The distribution of ET-1 was skewed and values were, thus, logarithmic transformed (logET-1). The relationship of logET-1 to overall depression symptom severity—BDI score—in both univariate and multivariate models was then examined. The multivariate model controlled for factors known to influence ET-1 level, including age (26), diabetes (27), hypertension (28), and the use of statins (29,30) and β blockers (31).

Previous studies (20,32,33) have reported that a threshold level of ET-1 predicts post-ACS prognosis. Thus, in a second set of regression analyses, we treated ET-1 as a categorical variable, selecting for these analyses the most conservative reported risk threshold of ET-1 that was previously linked to post-ACS prognosis (ET-1 ≥1.16 fmol/mL) (32). In the primary set of these logistic regression analyses, we examined the relationship of overall depression symptom severity—BDI score—to ET-1 risk threshold; in the secondary set of logistic regression analyses, we examined the relationship of BDI score of ≥10, the threshold previously linked to ACS-related morbidity and mortality (2,3) to ET-1 risk threshold. In these two sets of logistic regression analyses, we first examined the relationship of depression to ET-1 in a simple model. We then followed this by an examination of the multivariate relationship of depression to ET-1, controlling for factors known to influence ET-1 level, as in the analyses with logET-1. All tests were two sided, and analyses were performed, using SAS version 9.2 (SAS Institute, Inc., Cary, North Carolina) (34).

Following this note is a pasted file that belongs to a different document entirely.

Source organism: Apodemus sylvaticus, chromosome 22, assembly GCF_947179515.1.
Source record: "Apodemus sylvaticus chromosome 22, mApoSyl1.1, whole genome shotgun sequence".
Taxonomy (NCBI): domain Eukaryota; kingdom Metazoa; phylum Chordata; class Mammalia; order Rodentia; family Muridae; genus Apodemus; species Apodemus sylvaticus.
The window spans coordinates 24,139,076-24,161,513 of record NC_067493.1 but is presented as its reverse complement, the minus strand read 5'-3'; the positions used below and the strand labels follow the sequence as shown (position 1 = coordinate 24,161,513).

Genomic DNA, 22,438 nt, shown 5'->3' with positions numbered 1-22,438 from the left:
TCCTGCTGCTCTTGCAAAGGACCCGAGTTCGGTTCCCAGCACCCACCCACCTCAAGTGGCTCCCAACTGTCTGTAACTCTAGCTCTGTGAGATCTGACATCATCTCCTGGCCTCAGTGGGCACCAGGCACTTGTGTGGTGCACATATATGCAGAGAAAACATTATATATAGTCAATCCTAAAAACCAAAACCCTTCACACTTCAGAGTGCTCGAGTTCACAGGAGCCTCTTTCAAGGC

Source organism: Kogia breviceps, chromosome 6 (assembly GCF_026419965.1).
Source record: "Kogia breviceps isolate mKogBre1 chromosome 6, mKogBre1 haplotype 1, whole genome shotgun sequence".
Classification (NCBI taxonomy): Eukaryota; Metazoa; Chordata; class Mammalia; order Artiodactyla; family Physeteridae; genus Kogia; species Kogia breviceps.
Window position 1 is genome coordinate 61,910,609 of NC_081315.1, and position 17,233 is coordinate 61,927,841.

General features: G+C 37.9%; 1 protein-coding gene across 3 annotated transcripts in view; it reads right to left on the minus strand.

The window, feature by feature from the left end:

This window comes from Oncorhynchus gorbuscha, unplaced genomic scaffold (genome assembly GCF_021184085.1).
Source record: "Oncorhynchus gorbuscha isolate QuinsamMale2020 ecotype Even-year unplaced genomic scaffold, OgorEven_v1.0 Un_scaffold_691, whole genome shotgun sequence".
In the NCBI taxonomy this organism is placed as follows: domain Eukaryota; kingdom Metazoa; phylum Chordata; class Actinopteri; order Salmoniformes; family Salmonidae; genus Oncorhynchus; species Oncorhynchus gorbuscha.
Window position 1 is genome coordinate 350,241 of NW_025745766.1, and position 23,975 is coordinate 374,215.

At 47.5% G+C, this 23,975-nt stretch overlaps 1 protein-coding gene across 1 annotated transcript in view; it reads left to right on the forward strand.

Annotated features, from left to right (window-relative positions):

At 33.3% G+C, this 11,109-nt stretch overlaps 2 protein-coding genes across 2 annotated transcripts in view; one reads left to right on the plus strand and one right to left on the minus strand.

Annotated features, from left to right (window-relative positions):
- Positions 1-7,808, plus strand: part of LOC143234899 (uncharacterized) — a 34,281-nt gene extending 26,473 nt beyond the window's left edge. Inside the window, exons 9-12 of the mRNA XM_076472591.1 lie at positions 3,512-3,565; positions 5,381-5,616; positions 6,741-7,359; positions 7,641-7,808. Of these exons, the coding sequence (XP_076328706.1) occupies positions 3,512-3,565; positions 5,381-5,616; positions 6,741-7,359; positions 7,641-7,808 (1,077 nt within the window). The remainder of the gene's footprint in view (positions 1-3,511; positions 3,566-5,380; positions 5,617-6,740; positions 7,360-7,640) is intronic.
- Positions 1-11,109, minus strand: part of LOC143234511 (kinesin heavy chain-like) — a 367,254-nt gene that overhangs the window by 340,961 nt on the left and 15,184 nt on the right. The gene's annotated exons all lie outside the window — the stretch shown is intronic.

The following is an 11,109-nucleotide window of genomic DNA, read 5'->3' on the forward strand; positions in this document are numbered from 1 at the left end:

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The average age of the study cohort was 66.5 years (±8.9 years), with 3.1% female and 8.8% nonwhite. Mean left ventricular ejection fraction was 52.7% (±9.6%). Most patients had a history of hypertension (85%), 30% were classified with diabetes, and 46.8% had a body mass index of >30. Overall, 14.3% were active smokers, whereas 52% were on angiotensin-converting enzyme inhibitors, 77% were on β blockers, 31% were on calcium-channel blockers, 89% were on statins, and 67% were taking aspirin. Mean BDI score was 7.8 (±5.8). The range in ET-1 was from 0.12 fmol/mL to 5.14 fmol/mL (mean, 1.00; standard deviation, 0.93), and approximately 25% of patients demonstrated values at or above the risk threshold of 1.16 fmol/mL (Table 1).